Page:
|Do not fly Iberia
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Translated by Alfred John Church and William Jackson Brodribb
Chapter 37: The Cimbrians
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In the same winding tract of Germany live the Cimbrians, close to the ocean; a community now very small, but great in fame. Nay, of their ancient renown, many and extensive are the traces and monuments still remaining; even their entrenchments upon either shore, so vast in compass that from thence you may even now measure the greatness and numerous bands of that people, and assent to the account of an army so mighty. It was on the six hundred and fortieth year of Rome, when of the arms of the Cimbrians the first mention was made, during the consulship of Caecilius Metellus and Papirius Carbo. If from that time we count to the second consulship of the emperor Trajan, the interval comprehends near two hundred and ten years; so long have we been conquering Germany. In a course of time, so vast between these two periods, many have been the blows and disasters suffered on each side. In truth neither from the Samnites, nor from the Carthaginians, nor from both Spains, nor from all the nations of Gaul, have we received more frequent checks and alarms; nor even from the Parthians: for, more vigorous and invincible is the liberty of the Germans than the monarchy of the Arsacides. Indeed, what has the power of the East to allege to our dishonour; but the fall of Crassus, that power which was itself overthrown and abased by Ventidius, with the loss of the great king Pacorus bereft of his life? But by the Germans the Roman People have been bereft of five armies, all commanded by consuls; by the Germans, the commanders of these armies, Carbo, and Cassius, and Scaurus Aurelius, and Servilius Caepio, as also Marcus Mallius, were all routed or taken: by the Germans even the emperor Augustus was bereft of Varus and three legions. Nor without difficulty and loss of men were they defeated by Gaius Marius in Italy, or by the deified Julius in Gaul, or by Drusus or Tiberius or Germanicus in their native territories. Soon after, the mighty menaces of Caligula against them ended in mockery and derision. Thenceforward they continued quiet, till taking advantage of our domestic division and civil wars, they stormed and seized the winter entrenchments of the legions, and aimed at the dominion of Gaul; from whence they were once more expulsed, and in the times preceding the present, we gained a triumph over them rather than a victory.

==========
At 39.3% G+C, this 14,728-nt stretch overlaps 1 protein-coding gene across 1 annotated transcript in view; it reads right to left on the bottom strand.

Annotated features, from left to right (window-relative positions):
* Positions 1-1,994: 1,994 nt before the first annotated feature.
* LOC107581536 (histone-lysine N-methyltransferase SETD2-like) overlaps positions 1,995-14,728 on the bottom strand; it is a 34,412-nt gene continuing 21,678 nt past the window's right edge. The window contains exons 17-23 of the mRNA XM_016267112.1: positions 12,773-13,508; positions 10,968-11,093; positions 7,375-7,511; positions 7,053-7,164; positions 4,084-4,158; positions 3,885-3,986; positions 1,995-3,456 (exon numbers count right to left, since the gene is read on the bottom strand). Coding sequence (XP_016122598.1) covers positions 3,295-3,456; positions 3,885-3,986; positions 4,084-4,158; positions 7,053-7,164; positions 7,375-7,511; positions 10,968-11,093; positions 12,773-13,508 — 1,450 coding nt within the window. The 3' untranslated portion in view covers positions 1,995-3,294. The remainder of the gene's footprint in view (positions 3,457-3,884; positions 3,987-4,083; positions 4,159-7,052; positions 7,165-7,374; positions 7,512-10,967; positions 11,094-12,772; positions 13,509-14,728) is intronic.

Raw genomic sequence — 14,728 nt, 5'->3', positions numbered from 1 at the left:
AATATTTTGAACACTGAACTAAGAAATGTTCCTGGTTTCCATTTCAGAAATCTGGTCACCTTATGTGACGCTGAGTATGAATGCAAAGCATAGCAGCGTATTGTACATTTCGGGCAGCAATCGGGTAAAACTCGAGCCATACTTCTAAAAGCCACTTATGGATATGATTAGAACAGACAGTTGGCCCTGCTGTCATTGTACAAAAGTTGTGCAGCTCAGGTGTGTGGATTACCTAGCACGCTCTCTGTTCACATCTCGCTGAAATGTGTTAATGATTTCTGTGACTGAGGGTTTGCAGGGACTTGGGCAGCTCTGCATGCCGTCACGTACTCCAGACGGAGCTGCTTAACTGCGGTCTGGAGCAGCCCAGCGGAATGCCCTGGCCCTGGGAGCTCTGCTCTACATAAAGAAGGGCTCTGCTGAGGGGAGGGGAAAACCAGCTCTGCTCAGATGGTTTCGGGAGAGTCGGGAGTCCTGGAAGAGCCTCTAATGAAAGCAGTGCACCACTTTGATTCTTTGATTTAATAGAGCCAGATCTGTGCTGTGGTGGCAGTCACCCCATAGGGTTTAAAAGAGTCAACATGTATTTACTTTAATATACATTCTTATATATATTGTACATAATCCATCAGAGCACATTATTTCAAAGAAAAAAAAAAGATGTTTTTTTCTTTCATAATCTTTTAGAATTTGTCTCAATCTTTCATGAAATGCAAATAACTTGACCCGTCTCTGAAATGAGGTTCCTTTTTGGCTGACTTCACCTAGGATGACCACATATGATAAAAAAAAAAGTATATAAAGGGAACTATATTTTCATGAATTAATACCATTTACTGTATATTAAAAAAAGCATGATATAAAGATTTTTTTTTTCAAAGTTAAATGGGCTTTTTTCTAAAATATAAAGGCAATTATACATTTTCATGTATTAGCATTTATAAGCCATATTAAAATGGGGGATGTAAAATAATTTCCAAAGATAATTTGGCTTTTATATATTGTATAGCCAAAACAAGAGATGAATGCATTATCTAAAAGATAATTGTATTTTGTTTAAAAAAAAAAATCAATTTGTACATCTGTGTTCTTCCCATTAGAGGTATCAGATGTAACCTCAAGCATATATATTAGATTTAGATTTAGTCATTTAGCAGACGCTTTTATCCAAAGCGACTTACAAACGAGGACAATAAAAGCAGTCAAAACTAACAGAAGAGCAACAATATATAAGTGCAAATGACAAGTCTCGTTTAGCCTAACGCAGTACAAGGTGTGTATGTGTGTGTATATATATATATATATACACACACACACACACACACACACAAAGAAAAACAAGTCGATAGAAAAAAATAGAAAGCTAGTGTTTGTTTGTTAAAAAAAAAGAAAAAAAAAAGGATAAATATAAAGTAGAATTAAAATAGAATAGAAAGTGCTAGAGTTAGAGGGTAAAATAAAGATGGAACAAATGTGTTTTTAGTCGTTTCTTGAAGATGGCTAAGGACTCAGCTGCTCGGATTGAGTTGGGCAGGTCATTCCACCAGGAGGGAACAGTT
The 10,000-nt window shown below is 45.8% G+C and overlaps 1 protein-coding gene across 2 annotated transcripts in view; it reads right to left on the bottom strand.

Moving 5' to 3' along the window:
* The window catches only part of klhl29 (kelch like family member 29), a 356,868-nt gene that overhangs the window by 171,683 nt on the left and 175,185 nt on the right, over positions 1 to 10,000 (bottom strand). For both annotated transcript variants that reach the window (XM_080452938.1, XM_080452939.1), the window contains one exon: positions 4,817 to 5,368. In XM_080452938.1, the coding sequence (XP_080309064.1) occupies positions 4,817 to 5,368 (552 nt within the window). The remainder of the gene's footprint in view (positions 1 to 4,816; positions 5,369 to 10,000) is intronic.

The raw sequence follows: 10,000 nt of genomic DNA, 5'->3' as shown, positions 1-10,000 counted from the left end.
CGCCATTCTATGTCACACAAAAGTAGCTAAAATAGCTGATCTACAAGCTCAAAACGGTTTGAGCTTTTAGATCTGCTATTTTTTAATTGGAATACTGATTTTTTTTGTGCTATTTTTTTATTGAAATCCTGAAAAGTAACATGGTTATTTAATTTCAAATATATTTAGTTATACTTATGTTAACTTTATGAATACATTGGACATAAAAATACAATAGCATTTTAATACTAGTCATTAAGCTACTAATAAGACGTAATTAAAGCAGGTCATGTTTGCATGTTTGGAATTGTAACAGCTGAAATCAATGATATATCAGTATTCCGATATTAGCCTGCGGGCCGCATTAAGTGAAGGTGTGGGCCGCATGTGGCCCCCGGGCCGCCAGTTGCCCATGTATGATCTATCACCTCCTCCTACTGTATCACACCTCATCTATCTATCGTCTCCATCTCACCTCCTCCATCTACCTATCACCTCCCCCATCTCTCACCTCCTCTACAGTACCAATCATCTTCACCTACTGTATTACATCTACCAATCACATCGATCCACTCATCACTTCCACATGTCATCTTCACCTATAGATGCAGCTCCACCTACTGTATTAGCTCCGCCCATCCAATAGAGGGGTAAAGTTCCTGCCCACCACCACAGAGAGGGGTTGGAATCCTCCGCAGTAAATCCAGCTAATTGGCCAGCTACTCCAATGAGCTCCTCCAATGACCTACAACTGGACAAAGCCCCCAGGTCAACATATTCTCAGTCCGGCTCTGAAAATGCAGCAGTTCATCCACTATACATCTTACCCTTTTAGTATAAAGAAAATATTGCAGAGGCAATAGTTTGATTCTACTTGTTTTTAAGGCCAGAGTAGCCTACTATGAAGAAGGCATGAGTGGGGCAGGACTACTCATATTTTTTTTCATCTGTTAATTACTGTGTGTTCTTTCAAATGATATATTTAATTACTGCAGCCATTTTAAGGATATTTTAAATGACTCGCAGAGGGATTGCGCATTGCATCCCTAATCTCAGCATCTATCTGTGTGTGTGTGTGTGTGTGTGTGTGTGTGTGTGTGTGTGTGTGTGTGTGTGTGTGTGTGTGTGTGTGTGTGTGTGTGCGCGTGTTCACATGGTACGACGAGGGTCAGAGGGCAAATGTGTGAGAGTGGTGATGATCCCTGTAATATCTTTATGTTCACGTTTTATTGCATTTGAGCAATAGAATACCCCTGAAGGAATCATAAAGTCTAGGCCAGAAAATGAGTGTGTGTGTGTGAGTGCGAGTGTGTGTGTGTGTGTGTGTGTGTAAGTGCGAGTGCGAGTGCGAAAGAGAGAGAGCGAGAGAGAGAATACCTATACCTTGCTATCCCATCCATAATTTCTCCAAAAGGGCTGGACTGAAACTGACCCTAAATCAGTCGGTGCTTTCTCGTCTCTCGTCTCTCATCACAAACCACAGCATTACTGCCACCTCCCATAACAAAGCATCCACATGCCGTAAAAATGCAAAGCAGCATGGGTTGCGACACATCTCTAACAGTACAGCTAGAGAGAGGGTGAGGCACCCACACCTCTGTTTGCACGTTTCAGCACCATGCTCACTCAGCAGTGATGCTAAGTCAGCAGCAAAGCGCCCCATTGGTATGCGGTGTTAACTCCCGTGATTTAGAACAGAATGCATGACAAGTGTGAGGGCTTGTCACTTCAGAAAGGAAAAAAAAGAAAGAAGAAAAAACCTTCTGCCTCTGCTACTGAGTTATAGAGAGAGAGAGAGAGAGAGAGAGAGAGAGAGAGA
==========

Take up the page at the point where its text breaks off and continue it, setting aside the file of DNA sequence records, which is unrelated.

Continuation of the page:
Events: Crassus defeated near Carrhae, War with Cimbri and Teutones: Noricum, War with Cimbri and Teutones: Garonne, War with Cimbri and Teutones: battle of Arausio, Varus and the Germans, War with Cimbri and Teutones: Aqua Sextiae, War with Cimbri and Teutones: Vercellae, Drusus in Germany, Tiberius in Germany, War with the Germans, Military affairs of Caligula, The Batavian Uprise